Australian Govt Cybersecurity Firm Says Insurers Are Paying Off Hackers For Stolen Data

Corporate insurers regularly pay hackers a ransom in exchange of stolen customer data, according to a top Australian government cybersecurity provider, as the country’s largest health insurer revealed the scope of a recent breach on Tuesday.

The claim from Macquarie Telecom Group Ltd, which manages cybersecurity for 42 per cent of Australian federal employees, including the Australian Taxation Office, suggests a lack of preparedness in an industry that has been in the spotlight recently due to a wave of high-profile hacks.

“These are the largest corporations in the world, falling over themselves to pay criminals as fast as possible to cap their liability,” Macquarie CEO David Tudehope told Reuters in an interview, referring to cyber insurance firms that he did not name. “In what other sphere of life do you see reputable corporates pay millions of dollars to criminals and somehow it’s all okay?”

Tudehope added that insurers who paid ransom to hackers had no way of ensuring data deletion, which meant sensitive customer information remained at risk of being exposed online.

This month, Medibank Private Ltd (MPL.AX), Australia’s largest health insurer, revealed that a criminal had shown it stolen personal health data of 100 of its 4 million customers and demanded payment for the data’s return. On Tuesday, Medibank announced that the criminal had revealed the personal information of another 1,000 customers, and that the number was likely to grow.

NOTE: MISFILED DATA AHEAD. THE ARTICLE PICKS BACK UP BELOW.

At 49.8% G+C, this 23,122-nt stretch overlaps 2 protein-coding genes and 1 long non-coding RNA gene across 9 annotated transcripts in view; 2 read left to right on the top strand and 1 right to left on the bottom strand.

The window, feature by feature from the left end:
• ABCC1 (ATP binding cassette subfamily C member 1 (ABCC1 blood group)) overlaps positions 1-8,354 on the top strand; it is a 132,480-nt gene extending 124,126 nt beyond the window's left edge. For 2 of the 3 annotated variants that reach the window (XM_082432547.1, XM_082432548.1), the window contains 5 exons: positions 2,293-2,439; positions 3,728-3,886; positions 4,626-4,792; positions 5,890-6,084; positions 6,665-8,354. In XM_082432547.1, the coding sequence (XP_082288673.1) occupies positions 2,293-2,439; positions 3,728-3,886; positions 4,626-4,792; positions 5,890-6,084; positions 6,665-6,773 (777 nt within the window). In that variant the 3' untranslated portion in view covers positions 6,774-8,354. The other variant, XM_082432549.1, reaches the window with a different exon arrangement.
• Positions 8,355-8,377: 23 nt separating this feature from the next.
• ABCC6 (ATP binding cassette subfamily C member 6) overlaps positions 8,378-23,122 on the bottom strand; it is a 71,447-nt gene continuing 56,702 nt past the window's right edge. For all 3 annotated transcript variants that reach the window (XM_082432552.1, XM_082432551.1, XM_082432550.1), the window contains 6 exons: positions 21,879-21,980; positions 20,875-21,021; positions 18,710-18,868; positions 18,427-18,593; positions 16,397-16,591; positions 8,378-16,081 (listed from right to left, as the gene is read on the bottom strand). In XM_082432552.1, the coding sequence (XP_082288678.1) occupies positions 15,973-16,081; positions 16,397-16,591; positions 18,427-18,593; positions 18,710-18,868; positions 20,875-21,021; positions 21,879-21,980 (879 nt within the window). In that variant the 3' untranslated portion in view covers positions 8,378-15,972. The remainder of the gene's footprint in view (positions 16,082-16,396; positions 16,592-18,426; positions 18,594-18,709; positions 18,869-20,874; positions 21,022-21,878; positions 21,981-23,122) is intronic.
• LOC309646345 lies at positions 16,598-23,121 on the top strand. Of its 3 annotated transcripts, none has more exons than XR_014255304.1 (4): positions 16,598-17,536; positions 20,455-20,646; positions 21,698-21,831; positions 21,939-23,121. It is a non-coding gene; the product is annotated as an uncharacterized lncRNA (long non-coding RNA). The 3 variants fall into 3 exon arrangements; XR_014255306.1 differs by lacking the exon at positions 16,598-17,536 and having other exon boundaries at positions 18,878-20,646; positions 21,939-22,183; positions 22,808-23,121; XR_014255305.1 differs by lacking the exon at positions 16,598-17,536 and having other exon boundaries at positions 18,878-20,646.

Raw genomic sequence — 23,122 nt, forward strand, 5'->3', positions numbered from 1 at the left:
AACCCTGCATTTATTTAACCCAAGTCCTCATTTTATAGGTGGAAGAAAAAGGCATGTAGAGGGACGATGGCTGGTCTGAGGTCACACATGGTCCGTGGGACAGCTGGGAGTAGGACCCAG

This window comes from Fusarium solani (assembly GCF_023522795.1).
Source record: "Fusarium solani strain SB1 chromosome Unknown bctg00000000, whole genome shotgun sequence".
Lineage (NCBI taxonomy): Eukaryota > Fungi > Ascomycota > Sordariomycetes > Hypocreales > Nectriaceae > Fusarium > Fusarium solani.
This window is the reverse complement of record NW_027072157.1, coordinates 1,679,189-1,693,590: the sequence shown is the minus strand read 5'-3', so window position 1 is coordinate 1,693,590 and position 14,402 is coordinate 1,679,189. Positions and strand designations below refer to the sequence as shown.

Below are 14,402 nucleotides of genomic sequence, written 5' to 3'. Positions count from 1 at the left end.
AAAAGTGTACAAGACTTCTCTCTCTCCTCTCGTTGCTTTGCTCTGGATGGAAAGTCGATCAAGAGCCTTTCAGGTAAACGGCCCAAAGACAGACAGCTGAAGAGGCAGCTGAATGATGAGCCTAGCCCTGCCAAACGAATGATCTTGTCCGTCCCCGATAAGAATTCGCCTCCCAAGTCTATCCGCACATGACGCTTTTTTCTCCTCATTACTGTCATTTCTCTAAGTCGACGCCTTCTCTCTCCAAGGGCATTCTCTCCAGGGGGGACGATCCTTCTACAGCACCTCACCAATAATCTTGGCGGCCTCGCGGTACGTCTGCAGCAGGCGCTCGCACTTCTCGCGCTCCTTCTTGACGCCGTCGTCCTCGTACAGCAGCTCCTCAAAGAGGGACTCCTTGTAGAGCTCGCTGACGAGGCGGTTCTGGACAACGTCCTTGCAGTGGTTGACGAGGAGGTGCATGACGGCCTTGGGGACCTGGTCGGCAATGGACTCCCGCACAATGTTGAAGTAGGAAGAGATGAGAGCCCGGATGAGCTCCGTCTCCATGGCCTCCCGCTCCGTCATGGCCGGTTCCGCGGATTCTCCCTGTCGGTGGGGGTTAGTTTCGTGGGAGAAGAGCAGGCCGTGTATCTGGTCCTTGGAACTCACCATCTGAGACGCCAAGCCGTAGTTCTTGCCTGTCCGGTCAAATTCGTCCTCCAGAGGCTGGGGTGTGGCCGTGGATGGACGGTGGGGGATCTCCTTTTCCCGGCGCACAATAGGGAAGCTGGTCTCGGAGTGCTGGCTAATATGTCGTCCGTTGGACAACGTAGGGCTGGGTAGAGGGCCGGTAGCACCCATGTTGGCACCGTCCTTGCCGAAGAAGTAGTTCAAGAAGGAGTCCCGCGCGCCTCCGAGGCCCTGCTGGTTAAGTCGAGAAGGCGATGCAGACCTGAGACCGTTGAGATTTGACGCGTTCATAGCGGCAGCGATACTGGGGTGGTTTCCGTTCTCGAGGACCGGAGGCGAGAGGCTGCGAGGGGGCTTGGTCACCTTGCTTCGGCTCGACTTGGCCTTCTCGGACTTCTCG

Optus, the country’s No. 2 telco, said last month that a hacker demanded payment after stealing data from about 10 million customer accounts, equivalent to 40% of the Australian population.

A person claiming to be the Optus hacker later withdrew the demand due to privacy concerns.

Meanwhile, the federal government has announced that companies that suffer data breaches will face fines of up to A$50 million.

“This is an enormous wake up call for the country,” Cyber Security Clare O’Neil told parliament. “We need to do more as a country to step up.”

O’Neill added that a national crisis management group formed during the COVID outbreak was activated on Saturday and has met three times to discuss the Medibank hack.

Tudehope, the CEO of Macquarie Telecom, declined to comment on specific incidents, but blamed underprepared cybersecurity chiefs who were too focused on internal stakeholder management and overly reliant on all-in-one protections such as firewall software.

“The challenge in cyber is it just changes so quickly and the people in senior management who, in many cases, do not have the background in cybersecurity because it wasn’t a thing as they worked their way up through their career,” Tudehope said.

“They’re making decisions they don’t have a strong understanding of in many cases,” he added. “The people who have a deeper level of IT security (knowledge) are often at junior or middle levels of an IT department or government agency.”

According to Tudehope, most businesses will face cyber attacks and should have a recovery plan in place, such as having confidential data backed up frequently in a separate location to ensure hackers cannot access it.

(Adapted from

Categories: Economy & Finance, Entrepreneurship, Regulations & Legal, Strategy

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